BUSINESS

Canadian Oil Sands Responds To Suncor's Hostile Takeover Bid With 'Poison Pill' Defence

10/07/2015 09:15 EDT | Updated 10/07/2016 05:12 EDT
CALGARY — Canadian Oil Sands Ltd. (TSX:COS) has adopted a new shareholder rights plan — often referred to as a poison pill defence — following a hostile takeover bid from Suncor Energy.

When a poison pill defence is triggered, shareholders can buy stock in the target company at a discount, making the shares less attractive to a hostile buyer.

The plan is meant to buy COS more time to weigh Suncor's all-stock offer of $4.3 billion — open until Dec. 4 — as well as any alternatives.

Suncor approached COS twice in March and April in the hopes of inking a friendly takeover deal, but the would-be target's board rejected those advance's unanimously.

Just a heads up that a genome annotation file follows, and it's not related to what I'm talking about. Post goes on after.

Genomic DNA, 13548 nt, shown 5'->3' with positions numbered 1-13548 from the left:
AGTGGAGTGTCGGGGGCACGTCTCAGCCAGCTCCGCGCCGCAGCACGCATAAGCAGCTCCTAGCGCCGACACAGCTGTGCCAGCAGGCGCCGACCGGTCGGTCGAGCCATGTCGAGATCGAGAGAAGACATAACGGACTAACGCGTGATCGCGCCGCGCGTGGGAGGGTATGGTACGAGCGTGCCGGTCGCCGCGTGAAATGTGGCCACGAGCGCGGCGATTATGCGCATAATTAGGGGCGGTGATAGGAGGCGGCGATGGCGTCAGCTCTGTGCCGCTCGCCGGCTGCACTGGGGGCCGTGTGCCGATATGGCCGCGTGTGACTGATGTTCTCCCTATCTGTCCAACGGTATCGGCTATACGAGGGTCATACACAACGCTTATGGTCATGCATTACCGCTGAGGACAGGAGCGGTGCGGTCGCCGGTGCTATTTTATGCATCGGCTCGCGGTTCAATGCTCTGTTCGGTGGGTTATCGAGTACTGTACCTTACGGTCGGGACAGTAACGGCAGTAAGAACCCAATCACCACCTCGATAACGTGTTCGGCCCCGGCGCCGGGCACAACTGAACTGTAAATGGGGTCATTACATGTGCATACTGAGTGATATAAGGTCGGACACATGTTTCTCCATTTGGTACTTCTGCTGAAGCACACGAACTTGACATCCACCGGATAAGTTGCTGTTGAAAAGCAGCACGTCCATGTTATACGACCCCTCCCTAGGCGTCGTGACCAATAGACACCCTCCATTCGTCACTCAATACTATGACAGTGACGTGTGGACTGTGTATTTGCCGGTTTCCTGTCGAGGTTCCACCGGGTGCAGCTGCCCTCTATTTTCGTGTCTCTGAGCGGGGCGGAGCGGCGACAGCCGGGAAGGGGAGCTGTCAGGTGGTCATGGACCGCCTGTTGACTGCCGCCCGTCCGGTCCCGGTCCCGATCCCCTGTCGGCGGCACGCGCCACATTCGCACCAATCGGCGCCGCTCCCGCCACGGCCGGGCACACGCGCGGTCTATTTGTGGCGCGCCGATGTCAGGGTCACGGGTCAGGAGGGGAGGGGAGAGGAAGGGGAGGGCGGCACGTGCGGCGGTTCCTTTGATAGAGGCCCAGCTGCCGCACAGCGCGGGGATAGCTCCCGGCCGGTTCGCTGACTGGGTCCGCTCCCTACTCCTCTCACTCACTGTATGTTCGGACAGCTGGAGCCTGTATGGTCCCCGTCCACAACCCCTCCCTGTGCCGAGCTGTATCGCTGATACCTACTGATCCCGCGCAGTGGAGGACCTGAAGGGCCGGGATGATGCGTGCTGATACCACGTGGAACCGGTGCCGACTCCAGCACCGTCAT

The current offer is worth substantially less than the earlier overtures — $8.84 a share versus $11.84 as of March 31.

If Suncor — already the dominant oilsands producer — is successful in taking over COS, it would own just under half of the massive Syncrude Canada mine north of Fort McMurray, Alta.

 

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